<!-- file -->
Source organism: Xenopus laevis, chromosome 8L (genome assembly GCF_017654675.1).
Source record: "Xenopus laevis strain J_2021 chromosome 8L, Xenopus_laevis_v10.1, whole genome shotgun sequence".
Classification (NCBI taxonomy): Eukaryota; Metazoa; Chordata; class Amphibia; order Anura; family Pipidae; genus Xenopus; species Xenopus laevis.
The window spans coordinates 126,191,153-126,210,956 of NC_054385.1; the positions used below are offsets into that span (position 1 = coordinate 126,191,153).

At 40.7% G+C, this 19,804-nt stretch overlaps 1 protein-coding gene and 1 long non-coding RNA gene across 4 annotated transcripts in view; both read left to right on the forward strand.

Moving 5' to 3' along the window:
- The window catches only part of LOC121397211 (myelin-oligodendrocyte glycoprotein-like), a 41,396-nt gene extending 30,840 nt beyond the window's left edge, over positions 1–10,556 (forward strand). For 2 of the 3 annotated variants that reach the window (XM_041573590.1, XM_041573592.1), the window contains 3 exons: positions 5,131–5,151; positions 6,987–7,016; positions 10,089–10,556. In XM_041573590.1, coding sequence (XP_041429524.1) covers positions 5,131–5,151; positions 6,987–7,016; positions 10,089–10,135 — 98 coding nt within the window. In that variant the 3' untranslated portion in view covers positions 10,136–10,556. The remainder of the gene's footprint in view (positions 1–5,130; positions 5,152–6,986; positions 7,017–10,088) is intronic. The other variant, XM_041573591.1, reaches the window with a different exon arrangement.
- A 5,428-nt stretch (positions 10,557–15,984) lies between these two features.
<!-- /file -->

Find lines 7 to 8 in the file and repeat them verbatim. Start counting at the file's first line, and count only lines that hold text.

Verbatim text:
- The window catches only part of LOC121397211 (myelin-oligodendrocyte glycoprotein-like), a 41,396-nt gene extending 30,840 nt beyond the window's left edge, over positions 1–10,556 (forward strand). For 2 of the 3 annotated variants that reach the window (XM_041573590.1, XM_041573592.1), the window contains 3 exons: positions 5,131–5,151; positions 6,987–7,016; positions 10,089–10,556. In XM_041573590.1, coding sequence (XP_041429524.1) covers positions 5,131–5,151; positions 6,987–7,016; positions 10,089–10,135 — 98 coding nt within the window. In that variant the 3' untranslated portion in view covers positions 10,136–10,556. The remainder of the gene's footprint in view (positions 1–5,130; positions 5,152–6,986; positions 7,017–10,088) is intronic. The other variant, XM_041573591.1, reaches the window with a different exon arrangement.
- A 5,428-nt stretch (positions 10,557–15,984) lies between these two features.